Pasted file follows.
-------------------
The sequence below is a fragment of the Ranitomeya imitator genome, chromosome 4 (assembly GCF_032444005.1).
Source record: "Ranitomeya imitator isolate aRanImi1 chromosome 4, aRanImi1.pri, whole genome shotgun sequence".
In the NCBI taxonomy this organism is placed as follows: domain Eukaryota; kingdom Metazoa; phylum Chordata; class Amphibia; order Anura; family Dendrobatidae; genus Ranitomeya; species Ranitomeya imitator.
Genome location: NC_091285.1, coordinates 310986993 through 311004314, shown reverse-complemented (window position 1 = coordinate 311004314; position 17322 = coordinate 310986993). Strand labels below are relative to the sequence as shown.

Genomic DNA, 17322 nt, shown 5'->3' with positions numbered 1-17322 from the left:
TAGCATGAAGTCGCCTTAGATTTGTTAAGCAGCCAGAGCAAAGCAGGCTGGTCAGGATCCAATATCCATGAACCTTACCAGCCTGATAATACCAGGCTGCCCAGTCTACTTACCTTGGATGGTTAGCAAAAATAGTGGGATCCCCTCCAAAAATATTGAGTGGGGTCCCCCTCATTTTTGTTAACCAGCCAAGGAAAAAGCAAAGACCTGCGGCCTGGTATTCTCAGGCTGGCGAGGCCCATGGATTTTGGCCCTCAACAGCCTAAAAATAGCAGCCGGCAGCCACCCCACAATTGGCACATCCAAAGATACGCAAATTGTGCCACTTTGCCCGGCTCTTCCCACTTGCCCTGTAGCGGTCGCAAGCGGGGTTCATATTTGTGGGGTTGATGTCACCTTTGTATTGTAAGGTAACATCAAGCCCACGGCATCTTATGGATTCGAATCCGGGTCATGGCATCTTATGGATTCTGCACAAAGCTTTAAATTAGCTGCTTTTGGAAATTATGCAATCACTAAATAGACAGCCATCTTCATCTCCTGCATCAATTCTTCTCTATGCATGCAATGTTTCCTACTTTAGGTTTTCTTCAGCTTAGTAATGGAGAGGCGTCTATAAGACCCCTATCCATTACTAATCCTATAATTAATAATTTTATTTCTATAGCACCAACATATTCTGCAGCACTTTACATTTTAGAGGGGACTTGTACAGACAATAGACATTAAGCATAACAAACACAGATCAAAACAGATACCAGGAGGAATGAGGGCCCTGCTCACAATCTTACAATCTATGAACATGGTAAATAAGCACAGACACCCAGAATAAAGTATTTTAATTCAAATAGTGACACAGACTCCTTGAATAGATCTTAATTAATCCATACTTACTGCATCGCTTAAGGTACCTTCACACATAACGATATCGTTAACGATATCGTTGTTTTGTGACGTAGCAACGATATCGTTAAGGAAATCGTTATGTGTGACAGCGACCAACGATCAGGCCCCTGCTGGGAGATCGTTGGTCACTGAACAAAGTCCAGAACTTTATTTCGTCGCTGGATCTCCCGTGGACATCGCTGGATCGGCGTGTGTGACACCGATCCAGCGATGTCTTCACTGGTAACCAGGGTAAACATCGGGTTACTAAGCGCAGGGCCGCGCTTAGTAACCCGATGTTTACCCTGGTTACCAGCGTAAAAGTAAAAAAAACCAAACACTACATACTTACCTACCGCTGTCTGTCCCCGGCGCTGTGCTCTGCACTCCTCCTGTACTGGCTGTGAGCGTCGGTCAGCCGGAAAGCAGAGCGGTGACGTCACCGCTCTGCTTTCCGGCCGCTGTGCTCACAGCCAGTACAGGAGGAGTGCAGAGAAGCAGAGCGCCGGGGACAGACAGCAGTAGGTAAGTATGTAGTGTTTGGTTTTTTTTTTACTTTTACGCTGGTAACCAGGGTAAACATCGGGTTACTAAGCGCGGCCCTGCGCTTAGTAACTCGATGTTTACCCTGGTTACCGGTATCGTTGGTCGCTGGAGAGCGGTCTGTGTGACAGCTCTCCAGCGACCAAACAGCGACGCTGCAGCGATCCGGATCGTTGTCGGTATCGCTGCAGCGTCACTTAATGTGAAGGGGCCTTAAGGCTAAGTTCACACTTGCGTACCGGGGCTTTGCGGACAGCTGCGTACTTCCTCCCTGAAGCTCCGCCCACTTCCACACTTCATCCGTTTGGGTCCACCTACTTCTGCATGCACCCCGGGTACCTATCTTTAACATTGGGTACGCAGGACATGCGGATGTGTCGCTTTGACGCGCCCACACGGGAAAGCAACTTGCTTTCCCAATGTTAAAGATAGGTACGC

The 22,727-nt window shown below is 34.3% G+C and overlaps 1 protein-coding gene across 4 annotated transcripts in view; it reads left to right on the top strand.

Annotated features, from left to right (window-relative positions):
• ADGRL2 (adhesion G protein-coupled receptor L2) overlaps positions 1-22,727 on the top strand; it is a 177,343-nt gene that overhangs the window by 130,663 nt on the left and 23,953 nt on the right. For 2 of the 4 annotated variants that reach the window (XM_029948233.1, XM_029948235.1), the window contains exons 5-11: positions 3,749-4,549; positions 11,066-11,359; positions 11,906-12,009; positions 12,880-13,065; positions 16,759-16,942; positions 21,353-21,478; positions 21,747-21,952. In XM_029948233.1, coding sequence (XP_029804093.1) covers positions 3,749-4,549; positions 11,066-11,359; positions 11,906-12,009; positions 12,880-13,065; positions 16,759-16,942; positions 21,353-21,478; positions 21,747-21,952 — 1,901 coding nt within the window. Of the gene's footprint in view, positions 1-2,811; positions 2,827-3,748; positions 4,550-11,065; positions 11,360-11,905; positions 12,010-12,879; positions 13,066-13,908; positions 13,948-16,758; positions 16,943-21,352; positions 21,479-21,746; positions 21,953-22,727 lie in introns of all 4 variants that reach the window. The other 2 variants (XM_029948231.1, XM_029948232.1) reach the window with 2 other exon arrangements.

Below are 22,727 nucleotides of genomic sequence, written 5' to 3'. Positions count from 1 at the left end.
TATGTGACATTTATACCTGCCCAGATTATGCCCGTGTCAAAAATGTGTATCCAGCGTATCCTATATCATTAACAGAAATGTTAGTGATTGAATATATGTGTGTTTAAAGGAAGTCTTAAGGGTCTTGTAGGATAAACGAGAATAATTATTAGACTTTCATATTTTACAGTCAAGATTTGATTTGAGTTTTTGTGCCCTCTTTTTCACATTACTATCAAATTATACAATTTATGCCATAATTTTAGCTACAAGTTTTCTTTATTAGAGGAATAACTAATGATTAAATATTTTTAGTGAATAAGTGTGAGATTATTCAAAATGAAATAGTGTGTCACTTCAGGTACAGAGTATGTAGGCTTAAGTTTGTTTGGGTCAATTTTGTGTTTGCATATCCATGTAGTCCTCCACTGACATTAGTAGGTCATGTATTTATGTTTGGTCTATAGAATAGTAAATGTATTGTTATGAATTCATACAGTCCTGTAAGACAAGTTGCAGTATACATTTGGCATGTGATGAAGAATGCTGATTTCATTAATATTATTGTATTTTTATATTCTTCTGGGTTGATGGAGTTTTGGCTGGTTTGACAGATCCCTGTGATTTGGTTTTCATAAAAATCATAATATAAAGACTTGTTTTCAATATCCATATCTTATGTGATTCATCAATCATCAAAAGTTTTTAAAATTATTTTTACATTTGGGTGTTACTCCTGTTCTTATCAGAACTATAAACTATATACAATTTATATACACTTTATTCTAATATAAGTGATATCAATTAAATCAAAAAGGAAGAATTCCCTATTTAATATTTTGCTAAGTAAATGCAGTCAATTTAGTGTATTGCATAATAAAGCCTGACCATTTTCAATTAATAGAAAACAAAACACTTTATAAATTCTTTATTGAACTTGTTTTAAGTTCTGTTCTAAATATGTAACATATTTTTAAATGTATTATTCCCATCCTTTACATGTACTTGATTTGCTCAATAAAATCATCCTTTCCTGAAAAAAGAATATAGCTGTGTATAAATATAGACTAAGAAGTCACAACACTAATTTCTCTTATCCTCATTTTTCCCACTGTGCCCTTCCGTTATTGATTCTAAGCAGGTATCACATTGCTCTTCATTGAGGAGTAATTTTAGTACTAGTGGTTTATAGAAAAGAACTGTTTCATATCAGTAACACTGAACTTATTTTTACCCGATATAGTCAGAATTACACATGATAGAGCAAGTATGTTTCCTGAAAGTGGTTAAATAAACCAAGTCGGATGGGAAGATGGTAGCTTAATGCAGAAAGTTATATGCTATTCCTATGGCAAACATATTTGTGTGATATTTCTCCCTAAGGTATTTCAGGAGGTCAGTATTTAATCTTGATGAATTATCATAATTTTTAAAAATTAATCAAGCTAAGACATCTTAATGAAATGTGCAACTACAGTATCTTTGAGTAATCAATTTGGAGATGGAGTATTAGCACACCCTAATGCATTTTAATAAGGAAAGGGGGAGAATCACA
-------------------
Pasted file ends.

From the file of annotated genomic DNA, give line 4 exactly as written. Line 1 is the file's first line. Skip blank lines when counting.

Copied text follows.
Genome location: NC_091285.1, coordinates 310986993 through 311004314, shown reverse-complemented (window position 1 = coordinate 311004314; position 17322 = coordinate 310986993). Strand labels below are relative to the sequence as shown.